Jax loved a good what-if, especially the kind that offered a bit of safe, imaginary action. Back in the days when she’d worked in a newsroom, carjackings had always started the round-the-office hypotheticals. What would you do if someone got in your car with a gun or a knife or a syringe of blood?
There was never a shortage of escape plans: grab the weapon in a surprise counterattack, leap out of the car when it slowed for a corner, slam a fist on the horn to attract attention. A muscled-up cadet once tried to demonstrate a Hollywood-style headbutt-and-run manoeuvre, as if anyone other than Tom Cruise could pull that off.
It was easy when you were sitting at a desk with a coffee and time to think about it. When it happened to Jax, she wasn’t that fast or clever.
She was waiting for traffic lights at the start of rush hour on a Monday afternoon when a man opened her front passenger door, got in and pointed a gun at her chest. Counterattacks didn’t cross her mind. Neither did the horn. She just felt the grief and doubt of the previous moment evaporate as she stared at him in silent, stunned incomprehension.
His first word was little more than a growl but it made her jump as though she’d been zapped by static electricity. She didn’t do as he ordered, though. Turning to the windscreen, she saw the light had changed to green and the queue of traffic ahead was pulling away, the first car was already into the right-hand turn. It was where she’d wanted to go five seconds earlier.
As though he’d got in the wrong car, she said, ‘This is the lane for the motorway.’
His reply was through clenched teeth. ‘That’s where you’re taking me.’
She glanced beyond the edge of the overpass to the six lanes that headed in and out of Sydney. No. No way. It was a 110-k zone down there. Hours and hours worth of high-speed driving all the way up the coast to Queensland.
Without a thought to the concept that she was in no position to tell a man with a gun anything, Jax jerked her chin at the bumper-to-bumper traffic barely moving in the lane on their left. ‘I’ll merge in there and stop past the lights. The tank is full. Take the car. Take everything and just leave me there.’ She swung her head, craning for a view over the boxes on the back seat, ignoring the blare of horns from the vehicles stacking up behind them, searching for a gap she could merge into.
‘Drive down the fucking ramp.’
The terse order was laced with impatience and, for the first time, a buzz of fear edged into Jax’s incomprehension. But still, her brain refused to take note. It’s not a carjacking, it told her. Look at him. He was wearing nice trousers and a business shirt. His cuffs were rolled up and his collar unbuttoned like a politician on the hustings. In the silence of her hesitation, his mouth opened up like a cave and fat veins pulsed in his neck as his voice filled the car.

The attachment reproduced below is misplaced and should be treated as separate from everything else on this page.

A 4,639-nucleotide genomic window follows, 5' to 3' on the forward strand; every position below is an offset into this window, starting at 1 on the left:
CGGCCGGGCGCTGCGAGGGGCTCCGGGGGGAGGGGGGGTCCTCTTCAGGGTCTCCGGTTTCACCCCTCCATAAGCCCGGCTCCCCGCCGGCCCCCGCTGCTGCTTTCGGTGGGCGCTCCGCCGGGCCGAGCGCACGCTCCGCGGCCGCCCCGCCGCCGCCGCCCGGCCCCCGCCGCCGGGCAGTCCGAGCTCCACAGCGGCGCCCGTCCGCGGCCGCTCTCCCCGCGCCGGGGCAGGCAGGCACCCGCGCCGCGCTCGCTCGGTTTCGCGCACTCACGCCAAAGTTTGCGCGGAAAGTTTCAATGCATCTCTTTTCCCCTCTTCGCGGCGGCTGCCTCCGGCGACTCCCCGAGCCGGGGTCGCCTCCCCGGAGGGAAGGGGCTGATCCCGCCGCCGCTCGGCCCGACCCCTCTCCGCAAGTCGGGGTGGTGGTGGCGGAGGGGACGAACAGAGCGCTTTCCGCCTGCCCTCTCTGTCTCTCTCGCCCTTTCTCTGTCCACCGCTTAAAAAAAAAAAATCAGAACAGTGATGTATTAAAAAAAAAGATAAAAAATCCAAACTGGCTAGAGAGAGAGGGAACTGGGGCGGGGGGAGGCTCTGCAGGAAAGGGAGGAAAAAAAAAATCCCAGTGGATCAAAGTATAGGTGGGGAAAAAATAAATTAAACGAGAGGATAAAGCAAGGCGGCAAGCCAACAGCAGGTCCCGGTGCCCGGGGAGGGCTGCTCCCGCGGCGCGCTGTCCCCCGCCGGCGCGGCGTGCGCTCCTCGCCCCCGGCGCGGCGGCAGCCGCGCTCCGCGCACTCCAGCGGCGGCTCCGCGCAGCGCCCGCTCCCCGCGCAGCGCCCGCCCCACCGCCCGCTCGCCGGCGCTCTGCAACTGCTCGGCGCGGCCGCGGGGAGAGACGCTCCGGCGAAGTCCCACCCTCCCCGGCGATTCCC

That was when it hit and the what-if escape plans crashed through her mind like they were being shouted through a loudhailer. Jump out. Hit the horn. Christ, she didn’t know how to headbutt. And now it was too late.Every other bastard was already blaring their impatience and if she leapt from the car it’d be right into the path of the vehicles pushing and shoving to get around her.
Slamming the gearstick into first, Jax found the accelerator and jerked forward . . . almost stalling, trying again, grinding the gears. Then the lights turned amber and her foot went for the brake.
‘No. Go. Go!’ he bellowed.
She felt the touch of hard, cold gunmetal on her ribs and understood – clearly, terrifyingly – that she was in all sorts of trouble. Lungs seizing, heart thumping, she finally did as she was told and drove, picking up speed in the turn, heading down the ramp to the wide ribbon of motorway.
‘What do you want?’ She meant to shout but it sounded like a wail.
‘Put your fucking foot down!’ he yelled.
She was just metres from the merging lane, slowing without realising. She didn’t want to be on the highway, stuck in the car with an angry man and a gun. She should’ve pulled over, should’ve got the hell out, should’ve . . . She hit the accelerator, wincing at the surge in speed and the van that swerved around her. Shit, she was going to kill herself before he could.
At least Zoe wasn’t in the car. Thank God for that. Thank God Zoe stayed with Tilda last night. That her aunt had rescued Jax all over again.
Or maybe rescue wasn’t the right word. ‘Are you going to hurt me?’
‘Don’t ask!’ he roared. ‘Don’t. Fucking. Ask.’
She ducked from the sound, fingers tight on the wheel, tears welling behind her sunglasses: shock and fear and what-the-fuck-happens-now. New tears joining the ones that had already dried on her lashes, that had been ready to splash down her cheeks in the second before he got in. Christ, crying wasn’t going to help. Crying was for grief and loss and the stuff that cut you open and laid you bare. Not this. Crying wasn’t going to put her daughter back in her arms.